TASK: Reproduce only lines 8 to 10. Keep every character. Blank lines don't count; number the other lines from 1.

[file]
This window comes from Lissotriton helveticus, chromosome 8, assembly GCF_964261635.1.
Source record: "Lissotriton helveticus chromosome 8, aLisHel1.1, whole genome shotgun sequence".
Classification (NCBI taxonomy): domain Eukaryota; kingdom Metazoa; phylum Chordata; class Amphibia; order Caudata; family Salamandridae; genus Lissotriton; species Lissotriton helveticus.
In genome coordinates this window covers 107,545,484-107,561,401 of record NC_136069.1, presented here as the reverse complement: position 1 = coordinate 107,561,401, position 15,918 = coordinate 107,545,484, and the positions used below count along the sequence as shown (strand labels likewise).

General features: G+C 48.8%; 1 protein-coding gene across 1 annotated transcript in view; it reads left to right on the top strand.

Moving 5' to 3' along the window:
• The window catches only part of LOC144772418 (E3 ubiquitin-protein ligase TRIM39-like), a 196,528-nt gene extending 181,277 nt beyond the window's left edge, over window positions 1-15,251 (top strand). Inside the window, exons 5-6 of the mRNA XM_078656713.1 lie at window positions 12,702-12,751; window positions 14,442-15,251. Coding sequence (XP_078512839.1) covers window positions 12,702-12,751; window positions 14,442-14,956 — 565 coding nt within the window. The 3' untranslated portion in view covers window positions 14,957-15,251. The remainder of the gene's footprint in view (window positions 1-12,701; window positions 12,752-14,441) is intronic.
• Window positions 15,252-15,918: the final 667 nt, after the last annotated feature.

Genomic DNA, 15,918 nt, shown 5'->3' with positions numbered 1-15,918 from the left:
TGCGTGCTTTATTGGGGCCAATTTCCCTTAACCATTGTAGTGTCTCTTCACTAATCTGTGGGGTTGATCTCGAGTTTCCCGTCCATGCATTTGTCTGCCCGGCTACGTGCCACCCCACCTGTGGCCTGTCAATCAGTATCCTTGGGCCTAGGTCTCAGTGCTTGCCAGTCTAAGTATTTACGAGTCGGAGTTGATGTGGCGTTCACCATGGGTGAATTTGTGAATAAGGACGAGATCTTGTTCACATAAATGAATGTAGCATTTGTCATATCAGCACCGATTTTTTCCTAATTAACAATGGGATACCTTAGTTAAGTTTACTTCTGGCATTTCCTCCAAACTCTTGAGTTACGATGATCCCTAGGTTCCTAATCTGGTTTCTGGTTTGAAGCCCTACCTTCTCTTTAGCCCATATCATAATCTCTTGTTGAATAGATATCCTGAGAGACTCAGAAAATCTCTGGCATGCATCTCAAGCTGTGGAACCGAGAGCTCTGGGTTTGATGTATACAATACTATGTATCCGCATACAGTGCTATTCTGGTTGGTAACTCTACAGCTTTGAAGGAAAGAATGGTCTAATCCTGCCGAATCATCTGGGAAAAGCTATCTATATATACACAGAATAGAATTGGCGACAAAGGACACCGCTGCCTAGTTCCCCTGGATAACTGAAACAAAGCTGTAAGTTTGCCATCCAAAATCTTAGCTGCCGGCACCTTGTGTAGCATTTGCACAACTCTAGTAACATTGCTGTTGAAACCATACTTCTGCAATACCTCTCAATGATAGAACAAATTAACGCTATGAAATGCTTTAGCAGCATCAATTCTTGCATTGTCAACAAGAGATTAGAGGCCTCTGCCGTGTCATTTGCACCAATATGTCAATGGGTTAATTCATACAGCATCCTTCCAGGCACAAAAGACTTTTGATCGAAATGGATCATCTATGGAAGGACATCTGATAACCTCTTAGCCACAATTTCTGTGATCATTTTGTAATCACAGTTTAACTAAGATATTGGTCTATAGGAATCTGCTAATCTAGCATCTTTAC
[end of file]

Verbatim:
• Window positions 15,252-15,918: the final 667 nt, after the last annotated feature.

Genomic DNA, 15,918 nt, shown 5'->3' with positions numbered 1-15,918 from the left:
TGCGTGCTTTATTGGGGCCAATTTCCCTTAACCATTGTAGTGTCTCTTCACTAATCTGTGGGGTTGATCTCGAGTTTCCCGTCCATGCATTTGTCTGCCCGGCTACGTGCCACCCCACCTGTGGCCTGTCAATCAGTATCCTTGGGCCTAGGTCTCAGTGCTTGCCAGTCTAAGTATTTACGAGTCGGAGTTGATGTGGCGTTCACCATGGGTGAATTTGTGAATAAGGACGAGATCTTGTTCACATAAATGAATGTAGCATTTGTCATATCAGCACCGATTTTTTCCTAATTAACAATGGGATACCTTAGTTAAGTTTACTTCTGGCATTTCCTCCAAACTCTTGAGTTACGATGATCCCTAGGTTCCTAATCTGGTTTCTGGTTTGAAGCCCTACCTTCTCTTTAGCCCATATCATAATCTCTTGTTGAATAGATATCCTGAGAGACTCAGAAAATCTCTGGCATGCATCTCAAGCTGTGGAACCGAGAGCTCTGGGTTTGATGTATACAATACTATGTATCCGCATACAGTGCTATTCTGGTTGGTAACTCTACAGCTTTGAAGGAAAGAATGGTCTAATCCTGCCGAATCATCTGGGAAAAGCTATCTATATATACACAGAATAGAATTGGCGACAAAGGACACCGCTGCCTAGTTCCCCTGGATAACTGAAACAAAGCTGTAAGTTTGCCATCCAAAATCTTAGCTGCCGGCACCTTGTGTAGCATTTGCACAACTCTAGTAACATTGCTGTTGAAACCATACTTCTGCAATACCTCTCAATGATAGAACAAATTAACGCTATGAAATGCTTTAGCAGCATCAATTCTTGCATTGTCAACAAGAGATTAGAGGCCTCTGCCGTGTCATTTGCACCAATATGTCAATGGGTTAATTCATACAGCATCCTTCCAGGCACAAAAGACTTTTGATCGAAATGGATCATCTATGGAAGGACATCTGATAACCTCTTAGCCACAATTTCTGTGATCATTTTGTAATCACAGTTTAACTAAGATATTGGTCTATAGGAATCTGCTAATCTAGCATCTTTAC